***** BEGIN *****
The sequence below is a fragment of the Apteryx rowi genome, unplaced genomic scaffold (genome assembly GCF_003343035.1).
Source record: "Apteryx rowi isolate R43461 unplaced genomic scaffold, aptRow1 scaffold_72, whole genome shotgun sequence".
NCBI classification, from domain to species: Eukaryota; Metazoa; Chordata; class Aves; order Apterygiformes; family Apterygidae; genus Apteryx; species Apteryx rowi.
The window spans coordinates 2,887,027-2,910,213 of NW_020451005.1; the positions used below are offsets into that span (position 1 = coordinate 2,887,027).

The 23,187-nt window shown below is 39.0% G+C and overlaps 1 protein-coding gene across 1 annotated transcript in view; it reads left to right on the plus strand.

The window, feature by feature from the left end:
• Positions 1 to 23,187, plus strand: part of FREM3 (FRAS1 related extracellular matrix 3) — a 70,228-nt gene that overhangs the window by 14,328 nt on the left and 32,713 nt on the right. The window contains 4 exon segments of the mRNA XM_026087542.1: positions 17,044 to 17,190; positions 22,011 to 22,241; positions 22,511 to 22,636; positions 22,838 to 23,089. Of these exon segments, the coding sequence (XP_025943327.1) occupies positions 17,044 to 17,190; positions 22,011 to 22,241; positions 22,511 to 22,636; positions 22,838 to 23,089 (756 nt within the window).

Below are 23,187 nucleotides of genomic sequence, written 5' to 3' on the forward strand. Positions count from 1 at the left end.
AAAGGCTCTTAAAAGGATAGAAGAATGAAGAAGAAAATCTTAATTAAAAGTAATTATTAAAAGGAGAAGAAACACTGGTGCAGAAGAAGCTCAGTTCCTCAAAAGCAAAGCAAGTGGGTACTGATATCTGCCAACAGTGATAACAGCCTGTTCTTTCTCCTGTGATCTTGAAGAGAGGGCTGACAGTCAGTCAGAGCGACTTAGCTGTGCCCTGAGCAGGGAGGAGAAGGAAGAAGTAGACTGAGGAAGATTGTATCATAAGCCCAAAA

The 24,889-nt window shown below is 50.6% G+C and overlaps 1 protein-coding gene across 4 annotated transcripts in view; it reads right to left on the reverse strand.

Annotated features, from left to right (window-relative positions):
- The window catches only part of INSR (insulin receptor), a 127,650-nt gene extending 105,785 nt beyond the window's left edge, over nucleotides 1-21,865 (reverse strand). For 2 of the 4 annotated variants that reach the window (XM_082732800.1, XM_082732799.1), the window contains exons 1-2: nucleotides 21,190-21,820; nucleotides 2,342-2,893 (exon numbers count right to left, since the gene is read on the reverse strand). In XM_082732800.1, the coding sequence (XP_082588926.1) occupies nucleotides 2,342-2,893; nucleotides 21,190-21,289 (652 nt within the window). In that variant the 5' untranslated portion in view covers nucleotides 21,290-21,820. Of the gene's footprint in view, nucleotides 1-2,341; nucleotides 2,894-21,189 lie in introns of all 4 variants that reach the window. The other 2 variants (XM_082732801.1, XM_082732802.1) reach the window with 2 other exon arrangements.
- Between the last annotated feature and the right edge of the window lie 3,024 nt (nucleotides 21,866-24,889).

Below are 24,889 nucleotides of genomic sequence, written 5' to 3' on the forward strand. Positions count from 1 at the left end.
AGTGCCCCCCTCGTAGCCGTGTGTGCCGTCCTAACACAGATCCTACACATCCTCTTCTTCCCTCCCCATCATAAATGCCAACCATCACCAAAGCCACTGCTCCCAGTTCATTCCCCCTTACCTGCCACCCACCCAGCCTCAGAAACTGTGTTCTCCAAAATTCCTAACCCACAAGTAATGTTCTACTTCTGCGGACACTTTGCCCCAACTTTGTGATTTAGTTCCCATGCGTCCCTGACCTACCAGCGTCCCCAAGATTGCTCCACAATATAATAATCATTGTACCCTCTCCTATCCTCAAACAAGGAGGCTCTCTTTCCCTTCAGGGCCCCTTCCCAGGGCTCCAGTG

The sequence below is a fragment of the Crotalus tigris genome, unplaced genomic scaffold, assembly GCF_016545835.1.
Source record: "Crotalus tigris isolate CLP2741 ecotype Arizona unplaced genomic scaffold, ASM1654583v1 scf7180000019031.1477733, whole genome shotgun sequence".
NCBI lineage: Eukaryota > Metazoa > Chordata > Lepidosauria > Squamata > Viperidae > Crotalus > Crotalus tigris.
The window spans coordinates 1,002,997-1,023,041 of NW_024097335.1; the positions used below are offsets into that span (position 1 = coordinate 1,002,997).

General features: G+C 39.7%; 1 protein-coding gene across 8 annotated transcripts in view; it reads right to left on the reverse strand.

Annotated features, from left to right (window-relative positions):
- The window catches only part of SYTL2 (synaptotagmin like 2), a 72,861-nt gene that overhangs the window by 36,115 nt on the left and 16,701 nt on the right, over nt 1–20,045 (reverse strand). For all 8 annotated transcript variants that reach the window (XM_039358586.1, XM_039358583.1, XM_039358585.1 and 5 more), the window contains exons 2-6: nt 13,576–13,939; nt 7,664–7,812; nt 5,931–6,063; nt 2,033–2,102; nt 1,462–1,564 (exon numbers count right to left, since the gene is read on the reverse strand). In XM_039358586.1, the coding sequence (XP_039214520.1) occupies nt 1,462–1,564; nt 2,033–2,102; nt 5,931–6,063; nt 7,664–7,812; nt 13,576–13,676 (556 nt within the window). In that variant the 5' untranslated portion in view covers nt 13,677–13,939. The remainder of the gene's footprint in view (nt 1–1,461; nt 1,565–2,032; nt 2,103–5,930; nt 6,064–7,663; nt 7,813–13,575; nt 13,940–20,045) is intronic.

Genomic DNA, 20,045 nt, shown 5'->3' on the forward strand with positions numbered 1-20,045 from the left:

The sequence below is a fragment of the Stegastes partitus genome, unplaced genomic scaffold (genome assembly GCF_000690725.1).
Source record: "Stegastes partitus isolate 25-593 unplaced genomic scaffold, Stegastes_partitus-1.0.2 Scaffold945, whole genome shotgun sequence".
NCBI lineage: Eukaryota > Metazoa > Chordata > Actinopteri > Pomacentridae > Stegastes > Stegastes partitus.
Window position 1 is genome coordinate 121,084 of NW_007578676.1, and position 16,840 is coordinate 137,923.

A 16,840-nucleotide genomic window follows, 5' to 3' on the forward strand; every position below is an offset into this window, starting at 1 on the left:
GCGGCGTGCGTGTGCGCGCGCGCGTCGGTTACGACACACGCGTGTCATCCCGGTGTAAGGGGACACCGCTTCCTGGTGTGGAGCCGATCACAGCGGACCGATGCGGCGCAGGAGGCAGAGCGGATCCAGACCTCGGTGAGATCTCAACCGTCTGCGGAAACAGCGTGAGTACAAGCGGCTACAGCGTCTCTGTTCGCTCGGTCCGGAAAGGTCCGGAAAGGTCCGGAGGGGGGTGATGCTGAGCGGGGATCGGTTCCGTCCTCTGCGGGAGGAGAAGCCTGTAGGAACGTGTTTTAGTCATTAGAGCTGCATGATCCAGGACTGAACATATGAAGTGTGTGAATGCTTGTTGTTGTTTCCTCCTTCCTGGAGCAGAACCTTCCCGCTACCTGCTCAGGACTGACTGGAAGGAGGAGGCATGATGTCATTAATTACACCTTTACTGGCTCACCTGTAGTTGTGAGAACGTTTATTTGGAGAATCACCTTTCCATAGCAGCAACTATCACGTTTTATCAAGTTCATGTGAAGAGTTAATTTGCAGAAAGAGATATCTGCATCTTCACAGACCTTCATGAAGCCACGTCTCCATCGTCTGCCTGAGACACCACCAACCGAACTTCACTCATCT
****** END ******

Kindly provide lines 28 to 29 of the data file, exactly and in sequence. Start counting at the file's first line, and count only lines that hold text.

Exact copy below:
A 16,840-nucleotide genomic window follows, 5' to 3' on the forward strand; every position below is an offset into this window, starting at 1 on the left:
GCGGCGTGCGTGTGCGCGCGCGCGTCGGTTACGACACACGCGTGTCATCCCGGTGTAAGGGGACACCGCTTCCTGGTGTGGAGCCGATCACAGCGGACCGATGCGGCGCAGGAGGCAGAGCGGATCCAGACCTCGGTGAGATCTCAACCGTCTGCGGAAACAGCGTGAGTACAAGCGGCTACAGCGTCTCTGTTCGCTCGGTCCGGAAAGGTCCGGAAAGGTCCGGAGGGGGGTGATGCTGAGCGGGGATCGGTTCCGTCCTCTGCGGGAGGAGAAGCCTGTAGGAACGTGTTTTAGTCATTAGAGCTGCATGATCCAGGACTGAACATATGAAGTGTGTGAATGCTTGTTGTTGTTTCCTCCTTCCTGGAGCAGAACCTTCCCGCTACCTGCTCAGGACTGACTGGAAGGAGGAGGCATGATGTCATTAATTACACCTTTACTGGCTCACCTGTAGTTGTGAGAACGTTTATTTGGAGAATCACCTTTCCATAGCAGCAACTATCACGTTTTATCAAGTTCATGTGAAGAGTTAATTTGCAGAAAGAGATATCTGCATCTTCACAGACCTTCATGAAGCCACGTCTCCATCGTCTGCCTGAGACACCACCAACCGAACTTCACTCATCT